2.3. Evaluation Methods
The bearing was operated at room temperature and in laboratory environment and was run for 5 minutes before any types of measurements were performed. The speed was set at 2000 rpm, corresponding to a speed factor of 30000 (given by product of rotational speed and bearing mean diameter of 15 mm for bearing type SKF 608), while the axial load is 4 N. Since the paper discusses the switching pattern analysis of the bearing during the conducting state, relevant evaluation methods are presented in this section.
The conducting state properties of a running bearing, i.e. characteristics of the switch and the bearing resistance , were evaluated by measuring the bearing voltage and the responding current through the bearing when a DC voltage was applied. In this study, the focus is on particle-initiated breakdowns, thus operating points were selected so that no breakdowns result due to asperity point contacts. A DC voltage of 5 V does not cause breakdown in the bearing, and are discussed in detail in reference measurements in results. As particle-initiated bridges are made between the inner and outer raceway of the bearing, the switch in the electrical circuit model closes and represents a making of a temporary conducting path for a flow of current.
The reason for using a DC voltage was to ensure that a bearing voltage was present always which enables the detection of a sudden bridging conductive path through the lubricant as a current. The test voltage, 5 V DC, was supplied from a stabilized DC power supply (CE-BIT LK 31) to the shaft by means of a slip ring contact though a current limiting resistance () to avoid possible current induced damages on the bearing surfaces, test circuit shown in Figure 4. The bearing voltage () is equal to . The current through bearing is measured as a voltage across a resistive shunt (); and is equal to . The resistors was chosen so that the current pulses recorded clearly can be distinguished from the noise level of 0.01 mA, hence a threshold of 0.1 mA was chosen to exclude effects from noise.
The insulation breakdown of the bearing was characterized with respect to different speeds and mechanical loads during operation. The bearing current activity due to particle-initiated breakdowns is quantified by the percentage time of conduction () during a measurement. is the fraction of time (in%) that the bearing is in conducting state can be calculated per Equation (1). The measurement window (tTotal) for each test is approximately 30 s, and “n” is the total number of breakdown events. The number of breakdowns per second are also shown for the measured point. The breakdowns are normalized per second to make comparisons between different tests.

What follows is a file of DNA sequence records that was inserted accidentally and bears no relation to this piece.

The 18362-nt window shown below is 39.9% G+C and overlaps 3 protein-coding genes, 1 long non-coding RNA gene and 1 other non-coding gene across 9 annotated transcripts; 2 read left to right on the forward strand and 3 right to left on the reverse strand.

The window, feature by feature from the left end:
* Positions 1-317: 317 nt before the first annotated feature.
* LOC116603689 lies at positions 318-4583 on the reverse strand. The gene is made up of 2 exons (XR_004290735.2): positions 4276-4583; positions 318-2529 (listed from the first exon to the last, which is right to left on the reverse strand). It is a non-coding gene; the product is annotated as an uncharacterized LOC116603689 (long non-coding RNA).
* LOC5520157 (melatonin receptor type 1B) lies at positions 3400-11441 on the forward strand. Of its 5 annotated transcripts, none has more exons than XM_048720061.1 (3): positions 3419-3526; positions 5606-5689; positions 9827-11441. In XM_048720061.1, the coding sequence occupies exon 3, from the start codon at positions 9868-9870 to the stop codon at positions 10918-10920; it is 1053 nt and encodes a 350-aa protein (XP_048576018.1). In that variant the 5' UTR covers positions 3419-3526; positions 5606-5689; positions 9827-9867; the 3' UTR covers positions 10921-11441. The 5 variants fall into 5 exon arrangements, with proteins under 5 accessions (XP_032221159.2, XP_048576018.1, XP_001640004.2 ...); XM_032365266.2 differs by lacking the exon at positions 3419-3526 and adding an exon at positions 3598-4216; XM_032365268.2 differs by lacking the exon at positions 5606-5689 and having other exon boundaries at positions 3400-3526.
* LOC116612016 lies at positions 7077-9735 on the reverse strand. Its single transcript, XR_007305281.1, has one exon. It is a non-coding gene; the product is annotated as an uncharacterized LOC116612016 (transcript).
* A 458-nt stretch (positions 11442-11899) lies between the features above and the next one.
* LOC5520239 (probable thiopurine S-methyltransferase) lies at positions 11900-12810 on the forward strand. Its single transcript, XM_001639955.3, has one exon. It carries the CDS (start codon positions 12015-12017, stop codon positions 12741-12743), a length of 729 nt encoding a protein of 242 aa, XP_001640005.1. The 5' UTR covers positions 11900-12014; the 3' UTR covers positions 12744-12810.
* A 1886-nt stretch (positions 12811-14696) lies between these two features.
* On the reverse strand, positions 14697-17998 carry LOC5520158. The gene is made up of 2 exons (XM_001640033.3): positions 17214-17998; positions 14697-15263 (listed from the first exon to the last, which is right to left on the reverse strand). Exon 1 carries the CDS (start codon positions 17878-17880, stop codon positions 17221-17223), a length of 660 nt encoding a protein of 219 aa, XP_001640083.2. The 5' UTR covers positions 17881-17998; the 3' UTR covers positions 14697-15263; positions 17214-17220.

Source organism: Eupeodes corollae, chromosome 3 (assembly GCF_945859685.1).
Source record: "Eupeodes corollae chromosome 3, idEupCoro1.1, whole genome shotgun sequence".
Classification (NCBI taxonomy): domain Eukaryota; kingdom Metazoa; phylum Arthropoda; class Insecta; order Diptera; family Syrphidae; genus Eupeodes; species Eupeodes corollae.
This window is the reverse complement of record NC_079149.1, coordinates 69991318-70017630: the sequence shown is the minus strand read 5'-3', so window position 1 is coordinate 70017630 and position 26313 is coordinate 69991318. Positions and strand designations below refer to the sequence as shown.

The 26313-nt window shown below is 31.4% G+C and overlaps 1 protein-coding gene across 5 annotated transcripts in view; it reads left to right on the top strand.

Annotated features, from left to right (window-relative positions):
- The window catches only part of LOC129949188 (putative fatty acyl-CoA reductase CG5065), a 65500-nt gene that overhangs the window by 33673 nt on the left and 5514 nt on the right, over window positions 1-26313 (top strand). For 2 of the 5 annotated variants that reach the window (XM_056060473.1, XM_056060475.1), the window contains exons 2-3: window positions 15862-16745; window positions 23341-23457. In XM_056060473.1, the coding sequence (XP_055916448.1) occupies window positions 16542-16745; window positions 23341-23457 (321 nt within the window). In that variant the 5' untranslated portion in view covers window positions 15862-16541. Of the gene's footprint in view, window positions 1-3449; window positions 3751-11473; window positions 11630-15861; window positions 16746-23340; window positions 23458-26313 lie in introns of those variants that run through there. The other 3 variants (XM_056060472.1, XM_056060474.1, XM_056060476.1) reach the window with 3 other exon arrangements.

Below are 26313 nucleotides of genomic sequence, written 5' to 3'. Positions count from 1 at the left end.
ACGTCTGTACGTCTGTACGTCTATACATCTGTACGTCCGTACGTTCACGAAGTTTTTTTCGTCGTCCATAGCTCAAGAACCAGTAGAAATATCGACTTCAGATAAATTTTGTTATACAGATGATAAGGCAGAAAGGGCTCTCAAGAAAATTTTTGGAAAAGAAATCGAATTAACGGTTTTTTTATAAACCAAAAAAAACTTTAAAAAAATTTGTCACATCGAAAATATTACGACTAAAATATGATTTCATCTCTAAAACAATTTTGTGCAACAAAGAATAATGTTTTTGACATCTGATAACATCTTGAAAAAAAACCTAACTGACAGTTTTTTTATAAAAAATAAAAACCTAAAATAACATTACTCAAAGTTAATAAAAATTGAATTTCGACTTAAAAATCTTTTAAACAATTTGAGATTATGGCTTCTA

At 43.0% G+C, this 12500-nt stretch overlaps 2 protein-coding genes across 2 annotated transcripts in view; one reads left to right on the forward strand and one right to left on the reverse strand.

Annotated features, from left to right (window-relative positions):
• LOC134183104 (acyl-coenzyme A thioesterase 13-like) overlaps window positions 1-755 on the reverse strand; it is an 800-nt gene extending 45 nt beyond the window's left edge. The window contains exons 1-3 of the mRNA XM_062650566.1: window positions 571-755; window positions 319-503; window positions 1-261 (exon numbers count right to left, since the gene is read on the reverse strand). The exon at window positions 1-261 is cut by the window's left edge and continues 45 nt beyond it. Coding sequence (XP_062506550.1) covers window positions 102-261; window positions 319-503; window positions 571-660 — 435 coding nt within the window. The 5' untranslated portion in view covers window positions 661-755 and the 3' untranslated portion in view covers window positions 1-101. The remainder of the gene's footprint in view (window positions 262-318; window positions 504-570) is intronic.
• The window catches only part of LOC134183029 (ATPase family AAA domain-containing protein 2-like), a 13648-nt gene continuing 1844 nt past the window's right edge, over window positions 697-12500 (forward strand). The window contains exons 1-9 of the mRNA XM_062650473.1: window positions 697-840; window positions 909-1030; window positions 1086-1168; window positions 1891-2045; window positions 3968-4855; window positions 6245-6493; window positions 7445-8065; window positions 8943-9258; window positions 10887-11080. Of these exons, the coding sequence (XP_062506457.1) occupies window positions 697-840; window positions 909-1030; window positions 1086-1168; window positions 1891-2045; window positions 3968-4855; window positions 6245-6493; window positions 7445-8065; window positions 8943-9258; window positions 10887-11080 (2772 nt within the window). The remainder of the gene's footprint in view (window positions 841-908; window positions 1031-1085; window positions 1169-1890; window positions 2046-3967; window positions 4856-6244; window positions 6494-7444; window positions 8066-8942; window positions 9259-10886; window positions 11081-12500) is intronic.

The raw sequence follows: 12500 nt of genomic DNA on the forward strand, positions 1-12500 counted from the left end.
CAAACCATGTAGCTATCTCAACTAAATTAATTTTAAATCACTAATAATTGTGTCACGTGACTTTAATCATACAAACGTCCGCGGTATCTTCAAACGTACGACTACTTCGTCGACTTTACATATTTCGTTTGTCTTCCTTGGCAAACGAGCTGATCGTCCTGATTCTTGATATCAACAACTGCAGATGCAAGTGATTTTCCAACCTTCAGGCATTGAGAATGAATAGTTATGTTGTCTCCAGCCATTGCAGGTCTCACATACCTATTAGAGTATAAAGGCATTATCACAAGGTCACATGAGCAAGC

The resistance is evaluated as the DC resistance of the bearing during conducting state from the ratio of bearing voltage and bearing current. The bearing voltage and the current through the bearing is recorded using a data acquisition card of type NI USB 6251. The data acquisition card offers a maximum aggregated sampling rate of 1 MS/s. Since we use two channels, the sampling rate will be 500 kS/s per channel. The bearing resistance is calculated during every breakdown event. Since the variation could be large, is presented in form of box plot to show the statistically significant values such as median, along with 75th percentile and 25th percentile of the data set which form the limits of the box.
2.4. Testing Procedure
The bearing was lubricated with a test oil sample and brought into rotation at the set operating parameter. During this start (Start 1), five measurements were conducted, where each measurement lasted for 30 s. The rotating bearing was stopped for a duration of 2 minutes to save the accumulated data. Same procedure was followed for the second (Start 2) and the third start sequences (Start 3). Hence, ten to fifteen measurements were done with every lubricant sample. This procedure was adopted to investigate the effect of start-stops on the insulation breakdown in bearing.
3. Results and Analyses
The results are broadly classified into two sections: conduction pattern analysis due to particle-initiated breakdowns and bearing resistance during the breakdowns.
3.1. Conduction Pattern Analysis
3.1.1. Reference Measurements
Before main tests, reference measurements with clean, particle-free fresh oil sample were conducted. For this, the bearing was disassembled, cleaned from the corrosion inhibitor grease, reassembled and lubricated with particle-free fresh oil sample. For all the tests in this section, the bearing was run at fixed operating point. The bearing was run at a speed of 2000 rpm, and an axial load of 4 N was applied, resulting in a total calculated lubricant film thickness of 1.37 μm, at 20°C. The film thickness between the inner and the balls is 0.58 μm, while between the outer ring and the ball is 0.75 μm.